More than 24,000 people from the eight ex-communist states which joined the EU on 1 May had signed up to the UK's workers register by the end of June.
Fears have been expressed over the level of migration from the former Eastern Bloc
Home Office figures show that more than 14,000 of those were already in the UK before enlargement.
In a statement officials said there was "no evidence" that accession workers were exploiting the benefits system.
Home Secretary David Blunkett said there was some indications numbers registering had peaked.
Freedom of travel
He added: "Our transitional arrangements have made it possible for workers from the new EU countries to work here legally and pay taxes.
"These new EU citizens have been able to travel freely across all EU countries since 1 May.
"If we had refused to let them work as other countries have done, we would simply have fuelled the problem of non-tax paying clandestine workers."
A separate set of figures published on Wednesday shows a 25% increase year-on-year in the number of people arriving from ex-Communist states now in the EU.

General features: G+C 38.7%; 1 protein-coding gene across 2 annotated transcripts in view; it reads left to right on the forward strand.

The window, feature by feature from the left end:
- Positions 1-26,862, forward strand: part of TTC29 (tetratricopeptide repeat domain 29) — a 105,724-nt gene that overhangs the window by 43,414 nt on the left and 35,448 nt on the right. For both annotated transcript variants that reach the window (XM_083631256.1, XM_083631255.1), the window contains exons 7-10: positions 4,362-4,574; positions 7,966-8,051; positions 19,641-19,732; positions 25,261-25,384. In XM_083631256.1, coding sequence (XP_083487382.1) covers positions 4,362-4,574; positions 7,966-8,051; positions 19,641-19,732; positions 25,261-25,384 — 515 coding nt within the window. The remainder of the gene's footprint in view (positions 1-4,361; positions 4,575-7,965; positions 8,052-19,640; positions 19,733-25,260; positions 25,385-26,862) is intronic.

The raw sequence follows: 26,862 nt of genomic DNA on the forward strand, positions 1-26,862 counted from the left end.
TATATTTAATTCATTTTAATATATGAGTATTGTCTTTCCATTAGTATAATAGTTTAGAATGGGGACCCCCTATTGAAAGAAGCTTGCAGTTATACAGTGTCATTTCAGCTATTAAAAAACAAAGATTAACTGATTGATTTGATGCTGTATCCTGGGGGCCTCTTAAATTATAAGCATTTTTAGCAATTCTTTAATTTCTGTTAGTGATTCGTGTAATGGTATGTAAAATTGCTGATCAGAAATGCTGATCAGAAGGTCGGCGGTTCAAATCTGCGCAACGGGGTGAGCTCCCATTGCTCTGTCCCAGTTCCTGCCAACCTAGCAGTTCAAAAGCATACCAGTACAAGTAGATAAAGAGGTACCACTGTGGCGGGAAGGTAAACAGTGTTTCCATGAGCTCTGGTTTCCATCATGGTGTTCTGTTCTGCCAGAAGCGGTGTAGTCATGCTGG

In May, 99,000 arrivals were recorded by the Office for National Statistics (ONS), a
fifth more than in the same month of 2003.
Of the citizens from the accession states, 240 had tried to claim unemployment benefits and all but six were immediately refused.
Some 102 had claimed homelessness assistance but just 21 were successful and they had all been in the UK before 1 May.
The Home Office said 190 people from the accession states had been awarded child benefit.
Of those registered on the government's work scheme 94% had no dependants.
Mr Blunkett said: "It is likely that those working here will do so for short periods of time before returning home, taking with them the new skills they have acquired and generating economic growth and new opportunities in their own countries."
The ONS figures indicate that people from accession states made up 7% of all May arrivals in the UK from the EU.